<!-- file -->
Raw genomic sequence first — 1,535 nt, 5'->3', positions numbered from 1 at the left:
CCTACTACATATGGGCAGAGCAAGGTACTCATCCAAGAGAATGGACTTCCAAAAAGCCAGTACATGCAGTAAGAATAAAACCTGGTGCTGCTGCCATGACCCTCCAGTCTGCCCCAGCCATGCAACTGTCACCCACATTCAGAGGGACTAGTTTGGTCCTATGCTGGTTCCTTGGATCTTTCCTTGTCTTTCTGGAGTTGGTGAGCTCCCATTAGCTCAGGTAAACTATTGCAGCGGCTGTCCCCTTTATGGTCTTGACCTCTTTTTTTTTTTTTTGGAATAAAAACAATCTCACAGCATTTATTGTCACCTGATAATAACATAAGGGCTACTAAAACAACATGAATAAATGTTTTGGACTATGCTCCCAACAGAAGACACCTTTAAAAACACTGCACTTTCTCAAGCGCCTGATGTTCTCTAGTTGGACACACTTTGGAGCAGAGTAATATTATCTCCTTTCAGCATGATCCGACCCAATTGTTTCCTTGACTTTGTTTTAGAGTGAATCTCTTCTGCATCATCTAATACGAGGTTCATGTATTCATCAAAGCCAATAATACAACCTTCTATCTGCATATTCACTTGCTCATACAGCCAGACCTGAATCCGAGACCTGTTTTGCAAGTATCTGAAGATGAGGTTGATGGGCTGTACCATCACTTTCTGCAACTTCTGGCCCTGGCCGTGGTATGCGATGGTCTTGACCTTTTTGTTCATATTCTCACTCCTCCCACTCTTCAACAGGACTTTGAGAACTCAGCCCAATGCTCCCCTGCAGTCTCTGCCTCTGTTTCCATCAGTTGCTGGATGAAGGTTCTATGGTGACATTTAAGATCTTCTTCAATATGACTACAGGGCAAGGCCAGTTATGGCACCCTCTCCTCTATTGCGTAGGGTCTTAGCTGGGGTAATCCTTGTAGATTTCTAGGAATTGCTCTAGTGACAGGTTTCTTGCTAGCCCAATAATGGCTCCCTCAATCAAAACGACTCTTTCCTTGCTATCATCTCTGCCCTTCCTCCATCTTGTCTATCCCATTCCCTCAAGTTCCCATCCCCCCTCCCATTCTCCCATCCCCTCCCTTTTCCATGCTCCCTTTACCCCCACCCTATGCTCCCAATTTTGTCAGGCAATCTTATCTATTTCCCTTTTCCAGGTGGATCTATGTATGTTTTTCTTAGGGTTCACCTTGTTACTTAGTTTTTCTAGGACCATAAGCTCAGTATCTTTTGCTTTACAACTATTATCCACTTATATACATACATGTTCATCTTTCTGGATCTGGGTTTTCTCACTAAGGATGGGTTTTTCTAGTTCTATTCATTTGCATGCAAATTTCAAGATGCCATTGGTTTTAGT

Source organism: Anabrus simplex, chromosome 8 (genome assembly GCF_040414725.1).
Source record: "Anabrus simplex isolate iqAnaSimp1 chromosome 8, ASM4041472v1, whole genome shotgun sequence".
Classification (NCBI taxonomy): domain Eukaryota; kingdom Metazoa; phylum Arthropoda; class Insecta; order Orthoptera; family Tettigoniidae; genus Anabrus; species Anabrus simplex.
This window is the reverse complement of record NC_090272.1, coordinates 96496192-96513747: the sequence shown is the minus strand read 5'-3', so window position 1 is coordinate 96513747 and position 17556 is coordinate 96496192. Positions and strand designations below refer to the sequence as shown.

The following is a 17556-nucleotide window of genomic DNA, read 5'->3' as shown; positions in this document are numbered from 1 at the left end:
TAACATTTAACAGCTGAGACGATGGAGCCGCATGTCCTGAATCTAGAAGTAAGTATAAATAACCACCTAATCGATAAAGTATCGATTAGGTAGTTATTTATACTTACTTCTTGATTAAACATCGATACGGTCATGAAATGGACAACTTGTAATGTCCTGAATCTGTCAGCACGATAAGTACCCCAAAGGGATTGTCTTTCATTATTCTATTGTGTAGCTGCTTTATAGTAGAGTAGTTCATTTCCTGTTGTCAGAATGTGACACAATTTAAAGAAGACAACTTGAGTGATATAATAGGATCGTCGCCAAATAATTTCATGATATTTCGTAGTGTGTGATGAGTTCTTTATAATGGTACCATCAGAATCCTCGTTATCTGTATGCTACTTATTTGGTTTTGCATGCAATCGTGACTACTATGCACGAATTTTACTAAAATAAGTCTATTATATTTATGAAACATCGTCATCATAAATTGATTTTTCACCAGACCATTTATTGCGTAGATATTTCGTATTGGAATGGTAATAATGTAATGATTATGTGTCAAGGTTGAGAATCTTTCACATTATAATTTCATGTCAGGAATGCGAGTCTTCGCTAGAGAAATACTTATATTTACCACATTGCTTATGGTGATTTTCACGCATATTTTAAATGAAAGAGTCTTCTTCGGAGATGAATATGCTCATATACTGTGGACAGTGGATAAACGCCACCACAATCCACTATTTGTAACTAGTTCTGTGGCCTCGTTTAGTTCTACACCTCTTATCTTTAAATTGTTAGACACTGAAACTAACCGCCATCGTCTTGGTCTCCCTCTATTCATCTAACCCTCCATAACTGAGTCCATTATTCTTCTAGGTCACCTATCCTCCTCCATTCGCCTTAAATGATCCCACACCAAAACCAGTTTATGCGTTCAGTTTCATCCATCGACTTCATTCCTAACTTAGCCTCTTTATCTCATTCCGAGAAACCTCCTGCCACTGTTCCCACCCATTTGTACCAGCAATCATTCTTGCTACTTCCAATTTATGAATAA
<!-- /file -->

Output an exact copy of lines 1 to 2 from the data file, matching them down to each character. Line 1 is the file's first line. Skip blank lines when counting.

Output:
Raw genomic sequence first — 1,535 nt, 5'->3', positions numbered from 1 at the left:
CCTACTACATATGGGCAGAGCAAGGTACTCATCCAAGAGAATGGACTTCCAAAAAGCCAGTACATGCAGTAAGAATAAAACCTGGTGCTGCTGCCATGACCCTCCAGTCTGCCCCAGCCATGCAACTGTCACCCACATTCAGAGGGACTAGTTTGGTCCTATGCTGGTTCCTTGGATCTTTCCTTGTCTTTCTGGAGTTGGTGAGCTCCCATTAGCTCAGGTAAACTATTGCAGCGGCTGTCCCCTTTATGGTCTTGACCTCTTTTTTTTTTTTTTGGAATAAAAACAATCTCACAGCATTTATTGTCACCTGATAATAACATAAGGGCTACTAAAACAACATGAATAAATGTTTTGGACTATGCTCCCAACAGAAGACACCTTTAAAAACACTGCACTTTCTCAAGCGCCTGATGTTCTCTAGTTGGACACACTTTGGAGCAGAGTAATATTATCTCCTTTCAGCATGATCCGACCCAATTGTTTCCTTGACTTTGTTTTAGAGTGAATCTCTTCTGCATCATCTAATACGAGGTTCATGTATTCATCAAAGCCAATAATACAACCTTCTATCTGCATATTCACTTGCTCATACAGCCAGACCTGAATCCGAGACCTGTTTTGCAAGTATCTGAAGATGAGGTTGATGGGCTGTACCATCACTTTCTGCAACTTCTGGCCCTGGCCGTGGTATGCGATGGTCTTGACCTTTTTGTTCATATTCTCACTCCTCCCACTCTTCAACAGGACTTTGAGAACTCAGCCCAATGCTCCCCTGCAGTCTCTGCCTCTGTTTCCATCAGTTGCTGGATGAAGGTTCTATGGTGACATTTAAGATCTTCTTCAATATGACTACAGGGCAAGGCCAGTTATGGCACCCTCTCCTCTATTGCGTAGGGTCTTAGCTGGGGTAATCCTTGTAGATTTCTAGGAATTGCTCTAGTGACAGGTTTCTTGCTAGCCCAATAATGGCTCCCTCAATCAAAACGACTCTTTCCTTGCTATCATCTCTGCCCTTCCTCCATCTTGTCTATCCCATTCCCTCAAGTTCCCATCCCCCCTCCCATTCTCCCATCCCCTCCCTTTTCCATGCTCCCTTTACCCCCACCCTATGCTCCCAATTTTGTCAGGCAATCTTATCTATTTCCCTTTTCCAGGTGGATCTATGTATGTTTTTCTTAGGGTTCACCTTGTTACTTAGTTTTTCTAGGACCATAAGCTCAGTATCTTTTGCTTTACAACTATTATCCACTTATATACATACATGTTCATCTTTCTGGATCTGGGTTTTCTCACTAAGGATGGGTTTTTCTAGTTCTATTCATTTGCATGCAAATTTCAAGATGCCATTGGTTTTAGT